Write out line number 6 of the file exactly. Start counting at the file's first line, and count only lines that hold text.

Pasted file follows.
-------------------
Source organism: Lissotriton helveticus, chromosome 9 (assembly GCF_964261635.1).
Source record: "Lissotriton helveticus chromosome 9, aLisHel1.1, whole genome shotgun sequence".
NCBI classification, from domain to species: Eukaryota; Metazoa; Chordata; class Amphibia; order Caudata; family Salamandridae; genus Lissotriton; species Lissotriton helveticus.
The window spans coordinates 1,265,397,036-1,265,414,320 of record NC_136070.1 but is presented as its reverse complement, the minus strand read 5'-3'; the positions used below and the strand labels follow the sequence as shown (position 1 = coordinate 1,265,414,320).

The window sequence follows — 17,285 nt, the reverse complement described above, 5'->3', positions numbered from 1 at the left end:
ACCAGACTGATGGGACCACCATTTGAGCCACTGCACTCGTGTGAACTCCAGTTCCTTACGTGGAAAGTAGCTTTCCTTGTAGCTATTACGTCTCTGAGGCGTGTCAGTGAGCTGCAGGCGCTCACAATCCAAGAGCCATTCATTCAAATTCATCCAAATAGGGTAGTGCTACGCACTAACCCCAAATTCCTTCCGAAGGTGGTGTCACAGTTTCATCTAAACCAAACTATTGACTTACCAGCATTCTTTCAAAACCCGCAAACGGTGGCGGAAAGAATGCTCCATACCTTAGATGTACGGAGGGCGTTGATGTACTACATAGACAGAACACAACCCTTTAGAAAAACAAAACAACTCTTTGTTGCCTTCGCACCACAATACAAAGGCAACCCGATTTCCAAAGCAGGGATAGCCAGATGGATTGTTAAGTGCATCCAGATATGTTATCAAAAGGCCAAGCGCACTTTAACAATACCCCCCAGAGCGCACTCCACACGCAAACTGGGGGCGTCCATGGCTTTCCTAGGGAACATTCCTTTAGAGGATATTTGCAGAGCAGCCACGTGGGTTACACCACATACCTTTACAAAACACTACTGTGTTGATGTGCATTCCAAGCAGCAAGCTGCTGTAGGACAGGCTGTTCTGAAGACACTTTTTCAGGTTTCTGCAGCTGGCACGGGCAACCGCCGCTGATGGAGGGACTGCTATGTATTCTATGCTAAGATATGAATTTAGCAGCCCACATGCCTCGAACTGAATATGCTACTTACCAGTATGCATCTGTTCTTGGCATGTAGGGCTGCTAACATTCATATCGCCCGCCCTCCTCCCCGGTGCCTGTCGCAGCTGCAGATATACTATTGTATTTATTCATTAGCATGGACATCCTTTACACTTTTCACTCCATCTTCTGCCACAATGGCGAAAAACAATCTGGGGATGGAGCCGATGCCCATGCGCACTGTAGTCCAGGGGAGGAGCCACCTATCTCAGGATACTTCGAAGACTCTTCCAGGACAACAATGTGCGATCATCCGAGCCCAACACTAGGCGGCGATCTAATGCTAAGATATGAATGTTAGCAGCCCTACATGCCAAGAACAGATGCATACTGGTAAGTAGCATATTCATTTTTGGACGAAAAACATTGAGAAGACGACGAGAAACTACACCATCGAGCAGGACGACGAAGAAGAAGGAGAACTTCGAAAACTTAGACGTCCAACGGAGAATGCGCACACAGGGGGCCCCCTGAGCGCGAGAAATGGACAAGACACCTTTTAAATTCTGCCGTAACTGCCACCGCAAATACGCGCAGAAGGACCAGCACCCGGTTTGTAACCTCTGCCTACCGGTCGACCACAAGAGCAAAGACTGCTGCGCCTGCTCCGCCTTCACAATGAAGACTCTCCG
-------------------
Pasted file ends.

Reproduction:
ACCAGACTGATGGGACCACCATTTGAGCCACTGCACTCGTGTGAACTCCAGTTCCTTACGTGGAAAGTAGCTTTCCTTGTAGCTATTACGTCTCTGAGGCGTGTCAGTGAGCTGCAGGCGCTCACAATCCAAGAGCCATTCATTCAAATTCATCCAAATAGGGTAGTGCTACGCACTAACCCCAAATTCCTTCCGAAGGTGGTGTCACAGTTTCATCTAAACCAAACTATTGACTTACCAGCATTCTTTCAAAACCCGCAAACGGTGGCGGAAAGAATGCTCCATACCTTAGATGTACGGAGGGCGTTGATGTACTACATAGACAGAACACAACCCTTTAGAAAAACAAAACAACTCTTTGTTGCCTTCGCACCACAATACAAAGGCAACCCGATTTCCAAAGCAGGGATAGCCAGATGGATTGTTAAGTGCATCCAGATATGTTATCAAAAGGCCAAGCGCACTTTAACAATACCCCCCAGAGCGCACTCCACACGCAAACTGGGGGCGTCCATGGCTTTCCTAGGGAACATTCCTTTAGAGGATATTTGCAGAGCAGCCACGTGGGTTACACCACATACCTTTACAAAACACTACTGTGTTGATGTGCATTCCAAGCAGCAAGCTGCTGTAGGACAGGCTGTTCTGAAGACACTTTTTCAGGTTTCTGCAGCTGGCACGGGCAACCGCCGCTGATGGAGGGACTGCTATGTATTCTATGCTAAGATATGAATTTAGCAGCCCACATGCCTCGAACTGAATATGCTACTTACCAGTATGCATCTGTTCTTGGCATGTAGGGCTGCTAACATTCATATCGCCCGCCCTCCTCCCCGGTGCCTGTCGCAGCTGCAGATATACTATTGTATTTATTCATTAGCATGGACATCCTTTACACTTTTCACTCCATCTTCTGCCACAATGGCGAAAAACAATCTGGGGATGGAGCCGATGCCCATGCGCACTGTAGTCCAGGGGAGGAGCCACCTATCTCAGGATACTTCGAAGACTCTTCCAGGACAACAATGTGCGATCATCCGAGCCCAACACTAGGCGGCGATCTAATGCTAAGATATGAATGTTAGCAGCCCTACATGCCAAGAACAGATGCATACTGGTAAGTAGCATATTCATTTTTGGACGAAAAACATTGAGAAGACGACGAGAAACTACACCATCGAGCAGGACGACGAAGAAGAAGGAGAACTTCGAAAACTTAGACGTCCAACGGAGAATGCGCACACAGGGGGCCCCCTGAGCGCGAGAAATGGACAAGACACCTTTTAAATTCTGCCGTAACTGCCACCGCAAATACGCGCAGAAGGACCAGCACCCGGTTTGTAACCTCTGCCTACCGGTCGACCACAAGAGCAAAGACTGCTGCGCCTGCTCCGCCTTCACAATGAAGACTCTCCG